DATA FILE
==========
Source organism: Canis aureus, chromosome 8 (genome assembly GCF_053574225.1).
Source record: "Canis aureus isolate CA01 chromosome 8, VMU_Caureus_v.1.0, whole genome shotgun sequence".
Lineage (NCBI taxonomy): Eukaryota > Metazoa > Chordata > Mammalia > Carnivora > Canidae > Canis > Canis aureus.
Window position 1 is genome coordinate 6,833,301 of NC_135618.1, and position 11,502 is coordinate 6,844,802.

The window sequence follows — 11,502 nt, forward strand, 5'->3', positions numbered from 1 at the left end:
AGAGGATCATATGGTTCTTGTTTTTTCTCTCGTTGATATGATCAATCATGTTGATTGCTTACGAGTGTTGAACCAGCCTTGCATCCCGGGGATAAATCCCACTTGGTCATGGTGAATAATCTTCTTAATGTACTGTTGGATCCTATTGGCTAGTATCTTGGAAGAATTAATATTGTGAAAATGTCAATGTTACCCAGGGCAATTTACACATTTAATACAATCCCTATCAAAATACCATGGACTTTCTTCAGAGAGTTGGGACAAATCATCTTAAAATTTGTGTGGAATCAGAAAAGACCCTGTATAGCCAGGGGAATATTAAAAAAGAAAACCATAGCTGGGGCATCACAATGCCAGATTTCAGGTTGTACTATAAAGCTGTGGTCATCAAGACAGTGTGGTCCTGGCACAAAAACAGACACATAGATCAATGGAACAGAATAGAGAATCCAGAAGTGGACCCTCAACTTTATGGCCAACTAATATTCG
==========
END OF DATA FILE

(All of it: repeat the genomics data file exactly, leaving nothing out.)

Source organism: Canis aureus, chromosome 8 (genome assembly GCF_053574225.1).
Source record: "Canis aureus isolate CA01 chromosome 8, VMU_Caureus_v.1.0, whole genome shotgun sequence".
Lineage (NCBI taxonomy): Eukaryota > Metazoa > Chordata > Mammalia > Carnivora > Canidae > Canis > Canis aureus.
Window position 1 is genome coordinate 6,833,301 of NC_135618.1, and position 11,502 is coordinate 6,844,802.

The window sequence follows — 11,502 nt, forward strand, 5'->3', positions numbered from 1 at the left end:
AGAGGATCATATGGTTCTTGTTTTTTCTCTCGTTGATATGATCAATCATGTTGATTGCTTACGAGTGTTGAACCAGCCTTGCATCCCGGGGATAAATCCCACTTGGTCATGGTGAATAATCTTCTTAATGTACTGTTGGATCCTATTGGCTAGTATCTTGGAAGAATTAATATTGTGAAAATGTCAATGTTACCCAGGGCAATTTACACATTTAATACAATCCCTATCAAAATACCATGGACTTTCTTCAGAGAGTTGGGACAAATCATCTTAAAATTTGTGTGGAATCAGAAAAGACCCTGTATAGCCAGGGGAATATTAAAAAAGAAAACCATAGCTGGGGCATCACAATGCCAGATTTCAGGTTGTACTATAAAGCTGTGGTCATCAAGACAGTGTGGTCCTGGCACAAAAACAGACACATAGATCAATGGAACAGAATAGAGAATCCAGAAGTGGACCCTCAACTTTATGGCCAACTAATATTCG